Congressional Republicans aren't taking, apparently, any action to prevent the sequester cuts from taking effect on Friday -- but the party’s governors, after the White House spelled out exactly how bad those cuts would be for states -- may find themselves at odds with the party's congressional leadership, at least behind closed doors.
President Barack Obama has moved the sequestration fight to the states' level, warning governors of the potential impact in the $85 billion budget cuts to defense and non-defense spending. He has called on the governors to apply pressure to their members of Congress to avoid the automatic across-the-board spending cuts.
At the White House on Monday, Obama told the National Governors Association that while the impacts won't be felt on day one, "rest assured the uncertainty is already having an effect. Companies are preparing layoff notices. Families are preparing to cut back on expenses. And the longer these cuts are in place, the bigger the impact will become.
"So while you are in town, I hope that you speak with your congressional delegation and remind them in no uncertain terms exactly what is at stake and exactly who is at risk."
Obama favors a plan that includes both spending cuts and new tax revenues from closing loopholes that benefit big businesses and the wealthy. The GOP, however, has argued that Democrats already received a tax increase last month, when Congress brokered a deal on the "fiscal cliff."
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Obama’s lobbying for allies among governors seems to be working.
Some Republican governors may not be plainly saying that they're for raising taxes, but they have indicated no opposition. State executives who don’t want to see huge chunks of federal funding removed from their coffers are already publicly speaking up, saying they don’t want to have to clean up the federal government’s mess.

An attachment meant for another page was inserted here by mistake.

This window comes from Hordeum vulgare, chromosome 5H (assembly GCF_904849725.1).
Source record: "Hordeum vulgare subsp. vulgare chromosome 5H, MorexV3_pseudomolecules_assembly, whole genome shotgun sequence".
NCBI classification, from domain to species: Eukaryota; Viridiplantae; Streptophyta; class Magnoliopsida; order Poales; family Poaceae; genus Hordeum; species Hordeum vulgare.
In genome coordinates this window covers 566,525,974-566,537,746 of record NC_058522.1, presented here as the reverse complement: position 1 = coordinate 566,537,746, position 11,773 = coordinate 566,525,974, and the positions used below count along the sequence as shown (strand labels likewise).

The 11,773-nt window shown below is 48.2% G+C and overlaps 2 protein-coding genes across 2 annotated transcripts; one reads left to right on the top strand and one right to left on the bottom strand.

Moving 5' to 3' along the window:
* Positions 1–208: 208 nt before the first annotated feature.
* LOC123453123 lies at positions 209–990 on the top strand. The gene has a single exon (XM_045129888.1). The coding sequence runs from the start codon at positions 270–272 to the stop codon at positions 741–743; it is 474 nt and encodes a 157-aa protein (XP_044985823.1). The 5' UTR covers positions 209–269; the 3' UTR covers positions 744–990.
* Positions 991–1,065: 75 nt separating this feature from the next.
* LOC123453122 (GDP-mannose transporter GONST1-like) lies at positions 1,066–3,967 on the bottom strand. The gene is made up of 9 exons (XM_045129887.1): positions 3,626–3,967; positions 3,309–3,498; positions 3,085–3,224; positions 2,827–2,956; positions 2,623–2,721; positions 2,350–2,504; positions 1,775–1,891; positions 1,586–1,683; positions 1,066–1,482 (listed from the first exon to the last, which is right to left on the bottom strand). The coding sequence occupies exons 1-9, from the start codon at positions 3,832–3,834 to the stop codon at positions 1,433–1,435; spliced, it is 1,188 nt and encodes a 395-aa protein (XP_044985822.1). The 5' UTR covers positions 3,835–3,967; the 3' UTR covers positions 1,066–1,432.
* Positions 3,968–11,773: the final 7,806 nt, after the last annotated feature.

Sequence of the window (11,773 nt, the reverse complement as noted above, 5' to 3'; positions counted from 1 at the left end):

“We don't like increases in taxes,” said Arizona Gov. Jan Brewer Sunday on CBS’s “Face the Nation.” “We know we have to be pragmatic. We know that there has to be some type of compromise. But dang it, they need to get the job done. They don’t need to leave the public out there hanging.”
The White House issued its report detailing the effects of the sequester on the states earlier this week, and of particular concern for Brewer could be that customs and border patrol staffing levels could fall. That would mean less personnel working on keeping illegal immigrants out, in a state where immigration is a hot issue.
In Virginia and Maryland, where the cuts to the Pentagon budget would affect a vast defense-related business, the governors have decided to use a bipartisan approach to urge Congress to avert the cuts.
“This sequester stands to wipe out a lot of hard-fought job gains in Virginia and in Maryland,” Gov. Martin O’Malley, D-Md., said. “So for whatever our differences might be, we understand that this is an economic threat. … So both of us hope that the Congress will come together and find a way to avoid the sequester.”
O’Malley said Congress needs a balanced approach that allows for jobs creation and expand opportunity.
Gov. Bob McDonnell, R-Va., warned Republicans in the House and Senate that they have had 18 months to act and that cuts on defense aren’t the way to go. McDonnell suggested instead focusing on entitlement reforms, including Medicare and Medicaid, and seriously looking at the bipartisan proposals by Erskine Bowles and Alan Simpson.
“And so I would say that’s where they’ve got to go first, and we've had 18 months, and a president’s got to lead; Congress has got to work with him and get it done,” McDonnell said.
When asked about taxes, he added, “The solution is up to Congress. I’m just saying don’t put all the burden on the states and the military. You guys figure out how to get it done.”
Although it appears as if neither party is headed toward a compromise before March 1, some say that privately there might be a shifting of positions.
Julian Zelizer, a professor of history and public affair at Princeton University, said the GOP governors could be trying to persuade their party colleagues in Congress, but have to keep it confidential. "They might not say things in public such as 'taxes to raise revenue',” he said. “They will say it in private. Publicly they have to protect themselves.”